This article is the first thorough comparison of the definition of trade secret in the Uniform Trade Secrets Act, which has been enacted in 47 states, with the principal nonuniform amendments adopted by various states, and with the subsequent definitions of trade secrets in the federal Economic Espionage Act, the Restatements of Unfair Competition and Employment Law, the NAFTA Agreement, the TRIPs Agreement, and the proposed European Union Directive on Undisclosed Know-How and Business Information (Trade Secrets). With the exception of the Nebraska nonuniform amendments, which unduly limit protectable trade secrets by unreasonably expanding the scope of the ‘known’ and ‘ascertainable’ exclusions from the definition, as interpreted by the courts, the nonuniform amendments have not been unduly impairing. Perhaps because they were negotiated, the treaties and the proposed European Union Directive were influenced by the Uniform Act definition but offer no suggestions for improving it. The Restatement of Unfair Competition definition suggests that reference to ‘independent’ economic value could be deleted but this phraseology has not caused apparent problems. Most importantly, the Restatement of Employment Law suggests that in applying the Uniform Act definition, the courts should require a plaintiff former employer to prove that the relief requested does not unnecessarily restrict the defendant former employee’s exercise of his or her general experience and ordinary knowledge, training, and skills. Moreover, this burden should include proof that any threatened misappropriation involves positive secret information about what will work rather than purely negative secret information about what will not work.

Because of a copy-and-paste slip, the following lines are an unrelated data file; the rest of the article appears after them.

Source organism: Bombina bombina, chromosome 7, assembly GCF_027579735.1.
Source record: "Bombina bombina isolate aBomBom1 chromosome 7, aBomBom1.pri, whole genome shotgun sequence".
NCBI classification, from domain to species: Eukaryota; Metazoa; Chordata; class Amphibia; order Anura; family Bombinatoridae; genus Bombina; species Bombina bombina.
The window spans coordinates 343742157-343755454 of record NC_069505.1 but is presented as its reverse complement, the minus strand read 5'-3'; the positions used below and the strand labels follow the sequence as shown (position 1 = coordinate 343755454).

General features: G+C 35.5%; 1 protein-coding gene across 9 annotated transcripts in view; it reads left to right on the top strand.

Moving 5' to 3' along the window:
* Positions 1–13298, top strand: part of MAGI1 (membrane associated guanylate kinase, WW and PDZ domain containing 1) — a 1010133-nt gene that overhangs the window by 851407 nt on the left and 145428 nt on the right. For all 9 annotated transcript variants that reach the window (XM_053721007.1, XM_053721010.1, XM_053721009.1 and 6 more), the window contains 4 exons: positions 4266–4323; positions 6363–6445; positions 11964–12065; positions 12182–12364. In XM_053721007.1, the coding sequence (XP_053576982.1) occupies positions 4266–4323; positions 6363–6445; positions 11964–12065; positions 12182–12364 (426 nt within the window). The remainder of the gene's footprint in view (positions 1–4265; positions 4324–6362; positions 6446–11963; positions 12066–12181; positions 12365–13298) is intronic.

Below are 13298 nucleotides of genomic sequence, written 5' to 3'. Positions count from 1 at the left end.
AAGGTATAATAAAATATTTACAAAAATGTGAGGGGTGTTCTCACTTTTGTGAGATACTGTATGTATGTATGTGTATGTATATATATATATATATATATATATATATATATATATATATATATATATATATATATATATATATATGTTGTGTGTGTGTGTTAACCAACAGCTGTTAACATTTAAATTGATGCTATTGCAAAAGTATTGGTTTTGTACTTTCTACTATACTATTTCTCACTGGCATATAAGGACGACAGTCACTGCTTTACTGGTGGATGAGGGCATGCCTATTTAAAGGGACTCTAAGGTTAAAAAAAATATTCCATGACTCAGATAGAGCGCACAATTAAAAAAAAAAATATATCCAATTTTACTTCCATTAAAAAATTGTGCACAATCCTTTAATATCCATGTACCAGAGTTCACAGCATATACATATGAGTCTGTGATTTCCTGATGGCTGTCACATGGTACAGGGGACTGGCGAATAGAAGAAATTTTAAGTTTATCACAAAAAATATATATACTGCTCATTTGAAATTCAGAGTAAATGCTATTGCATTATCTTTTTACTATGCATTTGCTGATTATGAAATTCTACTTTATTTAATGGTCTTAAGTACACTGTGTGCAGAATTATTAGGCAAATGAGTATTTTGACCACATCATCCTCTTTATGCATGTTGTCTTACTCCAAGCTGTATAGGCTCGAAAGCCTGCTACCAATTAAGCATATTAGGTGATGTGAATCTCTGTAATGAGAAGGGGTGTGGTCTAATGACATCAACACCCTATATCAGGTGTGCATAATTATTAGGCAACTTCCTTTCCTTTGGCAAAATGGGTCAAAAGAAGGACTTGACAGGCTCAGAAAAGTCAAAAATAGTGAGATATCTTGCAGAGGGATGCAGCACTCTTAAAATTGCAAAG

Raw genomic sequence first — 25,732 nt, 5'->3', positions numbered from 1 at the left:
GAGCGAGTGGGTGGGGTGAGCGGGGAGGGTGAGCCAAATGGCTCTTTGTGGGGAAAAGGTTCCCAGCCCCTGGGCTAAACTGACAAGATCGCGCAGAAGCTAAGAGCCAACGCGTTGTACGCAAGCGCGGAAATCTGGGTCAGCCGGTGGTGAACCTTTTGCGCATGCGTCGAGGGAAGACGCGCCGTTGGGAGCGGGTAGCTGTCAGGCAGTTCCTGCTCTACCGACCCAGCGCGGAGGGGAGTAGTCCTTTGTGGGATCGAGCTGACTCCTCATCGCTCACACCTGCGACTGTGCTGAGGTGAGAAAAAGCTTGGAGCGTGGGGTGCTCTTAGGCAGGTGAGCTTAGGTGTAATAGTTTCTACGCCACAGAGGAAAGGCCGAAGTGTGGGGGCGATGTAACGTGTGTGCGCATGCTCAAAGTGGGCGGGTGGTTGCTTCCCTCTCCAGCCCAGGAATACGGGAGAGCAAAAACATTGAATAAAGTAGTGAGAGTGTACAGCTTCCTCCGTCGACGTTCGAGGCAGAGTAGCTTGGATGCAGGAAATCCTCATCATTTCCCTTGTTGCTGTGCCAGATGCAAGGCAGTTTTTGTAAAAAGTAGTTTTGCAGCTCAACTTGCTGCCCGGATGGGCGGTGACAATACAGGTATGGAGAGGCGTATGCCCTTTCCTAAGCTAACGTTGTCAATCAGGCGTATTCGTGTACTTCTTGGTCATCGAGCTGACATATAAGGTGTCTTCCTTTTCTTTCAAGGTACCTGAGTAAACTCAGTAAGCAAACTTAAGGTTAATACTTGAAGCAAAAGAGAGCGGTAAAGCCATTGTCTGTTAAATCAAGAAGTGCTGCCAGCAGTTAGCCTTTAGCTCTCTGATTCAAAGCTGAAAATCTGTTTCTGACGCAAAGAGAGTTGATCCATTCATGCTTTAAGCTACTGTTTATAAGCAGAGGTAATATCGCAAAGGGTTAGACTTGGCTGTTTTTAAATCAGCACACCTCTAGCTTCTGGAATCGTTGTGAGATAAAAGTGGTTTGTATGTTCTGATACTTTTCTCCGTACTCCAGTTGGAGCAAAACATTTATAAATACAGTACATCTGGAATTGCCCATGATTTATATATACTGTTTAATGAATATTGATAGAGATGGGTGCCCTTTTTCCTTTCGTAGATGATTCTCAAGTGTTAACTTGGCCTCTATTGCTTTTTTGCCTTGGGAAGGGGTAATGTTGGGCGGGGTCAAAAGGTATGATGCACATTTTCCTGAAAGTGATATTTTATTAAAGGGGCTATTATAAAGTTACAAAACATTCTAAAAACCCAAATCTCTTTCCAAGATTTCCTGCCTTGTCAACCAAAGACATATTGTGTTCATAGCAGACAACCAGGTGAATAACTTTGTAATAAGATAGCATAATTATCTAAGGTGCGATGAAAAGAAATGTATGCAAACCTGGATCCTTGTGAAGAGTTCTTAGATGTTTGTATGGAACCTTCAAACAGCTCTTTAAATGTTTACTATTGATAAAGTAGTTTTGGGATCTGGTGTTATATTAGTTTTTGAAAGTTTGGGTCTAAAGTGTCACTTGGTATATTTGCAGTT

Dole, Richard F, The Contours of American Trade Secret Law: What Is and What Isn’t Protectable as a Trade Secret (November 22, 2016) 19 SMU Science and Technology Law Review 89 (2016); U of Houston Law Center No 2016-A-27.